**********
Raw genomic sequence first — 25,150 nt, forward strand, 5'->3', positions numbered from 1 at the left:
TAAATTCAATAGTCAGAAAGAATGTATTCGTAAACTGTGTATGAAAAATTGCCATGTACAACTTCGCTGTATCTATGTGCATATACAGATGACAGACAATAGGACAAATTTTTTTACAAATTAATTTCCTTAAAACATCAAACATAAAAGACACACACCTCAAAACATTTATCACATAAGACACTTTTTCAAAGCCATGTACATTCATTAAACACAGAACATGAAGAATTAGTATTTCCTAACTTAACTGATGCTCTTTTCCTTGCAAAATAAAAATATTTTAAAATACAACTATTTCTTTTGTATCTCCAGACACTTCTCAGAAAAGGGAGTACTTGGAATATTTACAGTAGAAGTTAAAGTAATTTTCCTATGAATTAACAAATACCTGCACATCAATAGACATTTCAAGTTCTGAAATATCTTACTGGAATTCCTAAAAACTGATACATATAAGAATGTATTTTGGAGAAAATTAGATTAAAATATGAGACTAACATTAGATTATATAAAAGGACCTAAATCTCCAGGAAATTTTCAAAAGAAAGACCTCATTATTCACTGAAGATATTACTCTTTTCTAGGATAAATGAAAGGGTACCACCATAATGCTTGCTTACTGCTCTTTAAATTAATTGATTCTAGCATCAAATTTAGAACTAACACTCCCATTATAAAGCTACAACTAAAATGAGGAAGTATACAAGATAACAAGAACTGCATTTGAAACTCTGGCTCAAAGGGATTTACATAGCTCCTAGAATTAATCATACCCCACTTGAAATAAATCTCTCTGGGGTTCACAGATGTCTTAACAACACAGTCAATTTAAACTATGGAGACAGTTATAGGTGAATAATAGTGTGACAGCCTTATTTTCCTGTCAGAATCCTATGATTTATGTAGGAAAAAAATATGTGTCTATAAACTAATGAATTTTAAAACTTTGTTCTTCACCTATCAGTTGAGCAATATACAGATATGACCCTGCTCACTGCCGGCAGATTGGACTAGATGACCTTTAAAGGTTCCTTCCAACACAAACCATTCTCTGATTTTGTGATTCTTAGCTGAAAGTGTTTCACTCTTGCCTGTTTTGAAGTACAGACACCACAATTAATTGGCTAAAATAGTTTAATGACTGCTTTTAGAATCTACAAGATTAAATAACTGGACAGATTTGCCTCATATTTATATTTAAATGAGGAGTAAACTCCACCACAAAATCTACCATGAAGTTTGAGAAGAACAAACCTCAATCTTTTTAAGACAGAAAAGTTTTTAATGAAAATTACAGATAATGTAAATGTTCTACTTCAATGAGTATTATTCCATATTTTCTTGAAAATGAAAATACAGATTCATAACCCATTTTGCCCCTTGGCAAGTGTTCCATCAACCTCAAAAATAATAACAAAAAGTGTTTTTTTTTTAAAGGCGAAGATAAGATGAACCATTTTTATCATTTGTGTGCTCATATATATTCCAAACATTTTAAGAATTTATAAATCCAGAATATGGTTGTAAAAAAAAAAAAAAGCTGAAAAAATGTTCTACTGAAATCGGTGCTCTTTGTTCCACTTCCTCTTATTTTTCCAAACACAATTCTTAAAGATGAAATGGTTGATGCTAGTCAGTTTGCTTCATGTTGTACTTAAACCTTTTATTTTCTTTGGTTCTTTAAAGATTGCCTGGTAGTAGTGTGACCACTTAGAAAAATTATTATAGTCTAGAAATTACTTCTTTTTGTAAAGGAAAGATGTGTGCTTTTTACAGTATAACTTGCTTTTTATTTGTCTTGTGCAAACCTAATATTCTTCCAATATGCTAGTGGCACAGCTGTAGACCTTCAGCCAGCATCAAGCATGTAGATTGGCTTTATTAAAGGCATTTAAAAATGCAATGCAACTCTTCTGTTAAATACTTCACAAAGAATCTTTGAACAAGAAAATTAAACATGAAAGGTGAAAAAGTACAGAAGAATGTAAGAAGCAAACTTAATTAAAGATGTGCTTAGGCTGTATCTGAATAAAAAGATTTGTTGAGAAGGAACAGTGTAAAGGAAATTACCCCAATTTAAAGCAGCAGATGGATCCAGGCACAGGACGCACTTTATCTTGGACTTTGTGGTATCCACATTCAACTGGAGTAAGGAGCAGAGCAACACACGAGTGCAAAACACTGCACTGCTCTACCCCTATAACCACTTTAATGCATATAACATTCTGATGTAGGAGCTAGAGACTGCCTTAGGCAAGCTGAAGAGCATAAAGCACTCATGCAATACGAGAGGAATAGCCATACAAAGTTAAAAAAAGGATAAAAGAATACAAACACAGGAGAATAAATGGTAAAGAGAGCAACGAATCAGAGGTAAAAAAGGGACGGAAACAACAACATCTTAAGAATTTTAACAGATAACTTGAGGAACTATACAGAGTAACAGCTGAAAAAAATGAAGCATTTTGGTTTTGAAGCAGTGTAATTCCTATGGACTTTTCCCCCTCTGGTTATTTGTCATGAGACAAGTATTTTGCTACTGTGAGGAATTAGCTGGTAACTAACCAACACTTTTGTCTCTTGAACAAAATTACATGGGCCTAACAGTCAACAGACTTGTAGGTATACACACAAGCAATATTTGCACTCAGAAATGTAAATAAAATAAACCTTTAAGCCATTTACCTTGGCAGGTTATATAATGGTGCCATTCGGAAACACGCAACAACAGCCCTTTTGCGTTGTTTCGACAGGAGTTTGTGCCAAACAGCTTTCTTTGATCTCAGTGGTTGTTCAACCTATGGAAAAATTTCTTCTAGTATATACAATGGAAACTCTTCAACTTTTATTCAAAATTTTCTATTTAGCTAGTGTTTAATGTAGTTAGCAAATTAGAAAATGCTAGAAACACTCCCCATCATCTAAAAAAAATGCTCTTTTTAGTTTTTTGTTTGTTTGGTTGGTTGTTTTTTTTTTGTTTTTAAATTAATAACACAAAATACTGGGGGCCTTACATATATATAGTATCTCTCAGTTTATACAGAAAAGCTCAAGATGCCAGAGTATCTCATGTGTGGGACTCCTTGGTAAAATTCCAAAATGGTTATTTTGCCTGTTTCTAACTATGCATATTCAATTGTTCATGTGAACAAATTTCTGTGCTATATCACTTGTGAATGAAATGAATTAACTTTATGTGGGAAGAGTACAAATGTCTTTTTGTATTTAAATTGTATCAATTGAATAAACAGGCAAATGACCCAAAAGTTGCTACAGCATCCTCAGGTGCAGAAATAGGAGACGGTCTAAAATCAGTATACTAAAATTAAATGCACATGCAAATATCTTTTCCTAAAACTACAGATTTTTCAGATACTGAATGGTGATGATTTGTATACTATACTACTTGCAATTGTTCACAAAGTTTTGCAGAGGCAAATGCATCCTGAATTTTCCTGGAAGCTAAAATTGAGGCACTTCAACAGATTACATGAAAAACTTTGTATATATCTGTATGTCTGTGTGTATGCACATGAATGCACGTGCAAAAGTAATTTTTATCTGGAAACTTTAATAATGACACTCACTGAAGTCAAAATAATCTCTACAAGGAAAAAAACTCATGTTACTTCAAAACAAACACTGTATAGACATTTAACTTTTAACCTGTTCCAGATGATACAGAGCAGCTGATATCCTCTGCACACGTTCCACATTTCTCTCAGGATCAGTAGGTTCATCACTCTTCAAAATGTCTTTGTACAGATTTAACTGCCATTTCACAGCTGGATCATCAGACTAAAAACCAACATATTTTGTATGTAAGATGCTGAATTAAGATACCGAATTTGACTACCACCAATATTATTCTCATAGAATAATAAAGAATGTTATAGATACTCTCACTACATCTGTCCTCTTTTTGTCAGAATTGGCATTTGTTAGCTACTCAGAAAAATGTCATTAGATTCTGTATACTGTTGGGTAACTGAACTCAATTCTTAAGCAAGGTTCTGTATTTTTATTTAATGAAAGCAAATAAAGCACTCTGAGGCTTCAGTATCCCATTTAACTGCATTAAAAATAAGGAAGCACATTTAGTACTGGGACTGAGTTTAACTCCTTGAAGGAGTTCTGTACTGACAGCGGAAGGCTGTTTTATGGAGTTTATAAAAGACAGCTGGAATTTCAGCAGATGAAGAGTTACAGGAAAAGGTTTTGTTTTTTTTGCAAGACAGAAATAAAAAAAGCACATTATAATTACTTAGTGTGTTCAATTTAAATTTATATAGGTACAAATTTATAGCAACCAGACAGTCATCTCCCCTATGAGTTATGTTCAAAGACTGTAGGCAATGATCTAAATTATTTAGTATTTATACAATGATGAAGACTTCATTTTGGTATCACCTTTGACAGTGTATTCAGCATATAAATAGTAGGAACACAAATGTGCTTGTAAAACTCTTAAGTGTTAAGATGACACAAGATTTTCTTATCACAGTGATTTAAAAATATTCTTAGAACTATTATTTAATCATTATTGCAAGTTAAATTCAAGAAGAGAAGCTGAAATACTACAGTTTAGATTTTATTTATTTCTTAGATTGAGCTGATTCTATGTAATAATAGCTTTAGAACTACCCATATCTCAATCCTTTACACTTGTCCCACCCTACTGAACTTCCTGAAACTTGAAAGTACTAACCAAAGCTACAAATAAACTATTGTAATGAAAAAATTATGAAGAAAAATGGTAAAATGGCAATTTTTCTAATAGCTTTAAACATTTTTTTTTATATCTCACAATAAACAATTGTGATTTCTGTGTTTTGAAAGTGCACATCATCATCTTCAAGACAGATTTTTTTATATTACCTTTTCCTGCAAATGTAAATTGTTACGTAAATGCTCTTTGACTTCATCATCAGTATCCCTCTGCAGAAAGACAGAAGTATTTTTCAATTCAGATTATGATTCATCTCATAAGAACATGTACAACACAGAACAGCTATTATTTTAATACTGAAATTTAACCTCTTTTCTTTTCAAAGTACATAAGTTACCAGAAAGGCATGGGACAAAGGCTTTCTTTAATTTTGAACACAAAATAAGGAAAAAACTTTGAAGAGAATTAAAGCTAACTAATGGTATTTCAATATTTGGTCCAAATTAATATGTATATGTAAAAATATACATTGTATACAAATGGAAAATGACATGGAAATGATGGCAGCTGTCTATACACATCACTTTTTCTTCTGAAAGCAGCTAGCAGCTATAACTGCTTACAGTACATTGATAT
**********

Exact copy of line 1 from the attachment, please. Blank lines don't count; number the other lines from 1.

Raw genomic sequence first — 25,150 nt, forward strand, 5'->3', positions numbered from 1 at the left: